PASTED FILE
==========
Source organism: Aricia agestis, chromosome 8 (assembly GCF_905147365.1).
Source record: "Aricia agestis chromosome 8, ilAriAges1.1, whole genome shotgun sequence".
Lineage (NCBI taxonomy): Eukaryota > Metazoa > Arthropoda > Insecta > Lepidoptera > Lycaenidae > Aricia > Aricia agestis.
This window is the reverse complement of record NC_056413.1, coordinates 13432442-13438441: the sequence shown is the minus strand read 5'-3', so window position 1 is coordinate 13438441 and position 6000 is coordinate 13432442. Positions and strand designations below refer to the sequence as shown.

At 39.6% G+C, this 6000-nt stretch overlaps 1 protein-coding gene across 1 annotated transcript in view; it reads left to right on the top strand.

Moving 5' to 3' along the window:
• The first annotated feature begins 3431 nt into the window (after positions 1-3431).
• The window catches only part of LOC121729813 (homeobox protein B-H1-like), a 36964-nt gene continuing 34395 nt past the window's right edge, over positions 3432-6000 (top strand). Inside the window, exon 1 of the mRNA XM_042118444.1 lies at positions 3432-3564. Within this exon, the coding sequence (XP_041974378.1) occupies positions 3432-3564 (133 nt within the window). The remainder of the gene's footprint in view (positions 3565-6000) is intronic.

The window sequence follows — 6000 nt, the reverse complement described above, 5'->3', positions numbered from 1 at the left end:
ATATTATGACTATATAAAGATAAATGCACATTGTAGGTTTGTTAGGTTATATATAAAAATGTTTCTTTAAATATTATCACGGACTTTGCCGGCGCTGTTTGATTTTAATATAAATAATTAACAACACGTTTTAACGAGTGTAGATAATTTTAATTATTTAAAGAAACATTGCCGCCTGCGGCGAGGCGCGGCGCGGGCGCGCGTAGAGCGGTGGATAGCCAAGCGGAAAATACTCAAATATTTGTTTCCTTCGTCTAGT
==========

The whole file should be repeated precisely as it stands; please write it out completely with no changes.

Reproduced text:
Source organism: Aricia agestis, chromosome 8 (assembly GCF_905147365.1).
Source record: "Aricia agestis chromosome 8, ilAriAges1.1, whole genome shotgun sequence".
Lineage (NCBI taxonomy): Eukaryota > Metazoa > Arthropoda > Insecta > Lepidoptera > Lycaenidae > Aricia > Aricia agestis.
This window is the reverse complement of record NC_056413.1, coordinates 13432442-13438441: the sequence shown is the minus strand read 5'-3', so window position 1 is coordinate 13438441 and position 6000 is coordinate 13432442. Positions and strand designations below refer to the sequence as shown.

At 39.6% G+C, this 6000-nt stretch overlaps 1 protein-coding gene across 1 annotated transcript in view; it reads left to right on the top strand.

Moving 5' to 3' along the window:
• The first annotated feature begins 3431 nt into the window (after positions 1-3431).
• The window catches only part of LOC121729813 (homeobox protein B-H1-like), a 36964-nt gene continuing 34395 nt past the window's right edge, over positions 3432-6000 (top strand). Inside the window, exon 1 of the mRNA XM_042118444.1 lies at positions 3432-3564. Within this exon, the coding sequence (XP_041974378.1) occupies positions 3432-3564 (133 nt within the window). The remainder of the gene's footprint in view (positions 3565-6000) is intronic.

The window sequence follows — 6000 nt, the reverse complement described above, 5'->3', positions numbered from 1 at the left end:
ATATTATGACTATATAAAGATAAATGCACATTGTAGGTTTGTTAGGTTATATATAAAAATGTTTCTTTAAATATTATCACGGACTTTGCCGGCGCTGTTTGATTTTAATATAAATAATTAACAACACGTTTTAACGAGTGTAGATAATTTTAATTATTTAAAGAAACATTGCCGCCTGCGGCGAGGCGCGGCGCGGGCGCGCGTAGAGCGGTGGATAGCCAAGCGGAAAATACTCAAATATTTGTTTCCTTCGTCTAGT